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Home of San Francisco Fire Chiefs
Dennis Sullivan Memorial

Photo of Chief's Residence at 870 Bush Street SAN FRANCISCO has built a permanent home for her Fire Chiefs. At the International Convention of Fire Chiefs, held in this city in 1923, it was declared by visiting chiefs from all parts of the world to be the most advanced and important step taken in this direction by any city in the world. It insures for all time a residence for the head of the Fire Department in the center of the big business district.

The home is known as the Dennis Sullivan Memorial Home in honor of the late Chief Dennis Sullivan, who lost his life at the time of the great disaster in 1906. It is situated on the north side of Bush street near Taylor on a fire lot. At the time of the fire in 1906 Chief Sullivan was living over the fire engine house on Bush street a few blocks east from the present home.

The Municipal Report for 1905-6-7 said:

“The earthquake overthrew the high ornamental tower that surmounted the roof of the California Hotel, immediately adjoining and high above the quarters of the Chief, which, toppling over on the latter roof, crashed through the building to the ground floor, going through the room occupied by Mrs. Sullivan and carrying her in her bed down to the bottom floor. Meanwhile the Chief, who occupied the adjoining room, was awakened by the crash, and unmindful of anything but his wife’s safety, rushed into the room occupied by here and in the dim light fell through the opening in the floor made by the fallen tower down to the bottom floor, receiving injuries that resulted in his death four days later.”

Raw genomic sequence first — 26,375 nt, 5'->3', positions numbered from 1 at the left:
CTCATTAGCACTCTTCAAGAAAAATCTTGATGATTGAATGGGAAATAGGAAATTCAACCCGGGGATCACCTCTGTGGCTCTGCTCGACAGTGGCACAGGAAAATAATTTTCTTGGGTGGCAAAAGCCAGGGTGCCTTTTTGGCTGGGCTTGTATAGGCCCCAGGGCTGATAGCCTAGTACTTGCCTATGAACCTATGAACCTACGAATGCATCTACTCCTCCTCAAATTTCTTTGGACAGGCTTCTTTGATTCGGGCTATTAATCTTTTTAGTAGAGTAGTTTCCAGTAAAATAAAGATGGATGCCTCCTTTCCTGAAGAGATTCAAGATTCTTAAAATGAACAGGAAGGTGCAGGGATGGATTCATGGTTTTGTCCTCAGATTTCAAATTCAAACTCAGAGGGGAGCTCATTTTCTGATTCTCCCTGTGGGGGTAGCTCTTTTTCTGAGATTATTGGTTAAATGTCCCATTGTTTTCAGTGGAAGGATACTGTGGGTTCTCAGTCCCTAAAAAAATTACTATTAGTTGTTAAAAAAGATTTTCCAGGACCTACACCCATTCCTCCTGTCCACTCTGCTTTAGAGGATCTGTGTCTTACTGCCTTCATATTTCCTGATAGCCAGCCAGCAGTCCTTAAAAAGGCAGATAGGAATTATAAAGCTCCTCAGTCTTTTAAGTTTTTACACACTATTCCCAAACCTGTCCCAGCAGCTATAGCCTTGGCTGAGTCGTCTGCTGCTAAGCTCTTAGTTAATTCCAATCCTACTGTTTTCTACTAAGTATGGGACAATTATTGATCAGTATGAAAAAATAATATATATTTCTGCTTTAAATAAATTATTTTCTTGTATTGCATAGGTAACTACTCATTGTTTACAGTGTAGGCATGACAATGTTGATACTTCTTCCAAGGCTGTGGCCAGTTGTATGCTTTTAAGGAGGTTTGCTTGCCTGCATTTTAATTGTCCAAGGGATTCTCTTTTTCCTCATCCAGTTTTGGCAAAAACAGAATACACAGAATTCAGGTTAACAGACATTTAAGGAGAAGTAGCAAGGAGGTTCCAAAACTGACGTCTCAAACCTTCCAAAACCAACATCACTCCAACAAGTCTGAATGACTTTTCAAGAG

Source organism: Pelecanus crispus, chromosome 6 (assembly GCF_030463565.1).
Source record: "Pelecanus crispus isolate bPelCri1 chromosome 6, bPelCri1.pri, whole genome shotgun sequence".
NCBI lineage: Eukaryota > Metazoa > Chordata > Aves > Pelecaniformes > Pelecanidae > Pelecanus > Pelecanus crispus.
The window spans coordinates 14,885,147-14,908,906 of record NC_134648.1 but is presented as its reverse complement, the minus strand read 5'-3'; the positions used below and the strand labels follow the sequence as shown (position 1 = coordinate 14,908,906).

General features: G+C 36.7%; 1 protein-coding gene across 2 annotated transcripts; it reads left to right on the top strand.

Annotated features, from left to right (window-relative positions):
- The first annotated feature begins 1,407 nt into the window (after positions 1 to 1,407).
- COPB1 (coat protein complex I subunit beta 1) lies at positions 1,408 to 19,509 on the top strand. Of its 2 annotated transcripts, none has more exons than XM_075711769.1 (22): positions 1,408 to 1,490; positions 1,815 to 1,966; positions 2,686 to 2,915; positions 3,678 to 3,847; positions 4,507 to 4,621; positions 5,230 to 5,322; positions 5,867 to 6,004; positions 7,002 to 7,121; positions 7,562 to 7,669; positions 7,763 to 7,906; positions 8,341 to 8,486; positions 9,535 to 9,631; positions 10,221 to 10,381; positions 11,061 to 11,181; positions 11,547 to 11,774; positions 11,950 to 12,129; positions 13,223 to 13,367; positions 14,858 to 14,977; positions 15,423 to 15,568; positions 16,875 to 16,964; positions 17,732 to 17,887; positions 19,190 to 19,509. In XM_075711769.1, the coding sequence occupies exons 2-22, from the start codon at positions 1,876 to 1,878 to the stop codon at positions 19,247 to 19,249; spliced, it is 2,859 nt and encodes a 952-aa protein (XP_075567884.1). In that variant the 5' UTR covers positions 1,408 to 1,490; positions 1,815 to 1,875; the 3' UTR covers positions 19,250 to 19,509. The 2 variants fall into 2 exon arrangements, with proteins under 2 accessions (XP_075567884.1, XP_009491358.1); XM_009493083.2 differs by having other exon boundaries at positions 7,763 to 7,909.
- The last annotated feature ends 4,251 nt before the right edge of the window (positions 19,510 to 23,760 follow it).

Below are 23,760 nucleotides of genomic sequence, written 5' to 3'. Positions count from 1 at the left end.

Some time after Chief Sullivan’s death a fund of more than $15,000 was raised by subscription to build some sort of a memorial to his memory. It was placed out at interest owing to the fact that the trustees of the fund were unable to agree upon what sort of a memorial should be built.

For several years the matter of building a home for the Fire Chief in the place of temporary shack that had been provided after the fire of 1906 by the City on Willow avenue, an alley west of Van Ness avenue, had been under discussion. The matter had been delayed owing to differences of opinion as to a location for the home, and the further fact that, owing to the very great advance in the cost of building material, an appropriation of $15,000, provided by the Supervisors, had become wholly inadequate for a building in this district, which was within the fire limits and was required to be of fire-proof construction.

At this juncture and after two appropriations had been made for two succeeding years in the annual budgets, and when hope that the building would ever be erected was almost despaired of, the trustees of the Sullivan Memorial Fund decided to assist Dennis T. Sullivan Memorial the building of the home and that is should be known as the Sullivan Memorial. The original amount of the Sullivan subscription had been increased, through the interest earned, to almost $20,000 and, together with the $15,000 provided by the Supervisors, was sufficient to build the home shown in the accompanying picture.

There is a bronze tablet in the center of the building with a picture of Chief Sullivan. On either side are two bronze doors which swing open and which enclose the garage in which the automobiles of the Chief stand always in readiness. The door to the right of the picture is the entrance leading up to the home itself, which is located on the second and third stories. On the ground floor at the left of the building is a window of the room for the Fire Chief’s operators. There are three beds in the room, and other conveniences for the men, who sleep there, one man always being on duty. The house is connected directly with the Central Fire Alarm Station. In this way the home is always cognizant of every alarm that is turned in. The Chief responds to every second alarm night or day and often goes at the first call to certain boxes in districts where he is apprehensive that a bad fire will occur.

The wisdom of the location has been demonstrated times without number. The most valuable part of the business district immediately surrounds it. Within a minute or two after a second alarm, if the Chief is at his home, he is at the scene of a fire and has assumed personal charge of it. No time is lost, and the expense of the building has been saved, in a most dramatic manner on several occasions, by his early and prompt appearance.

San Francisco Municipal Record
October 1925

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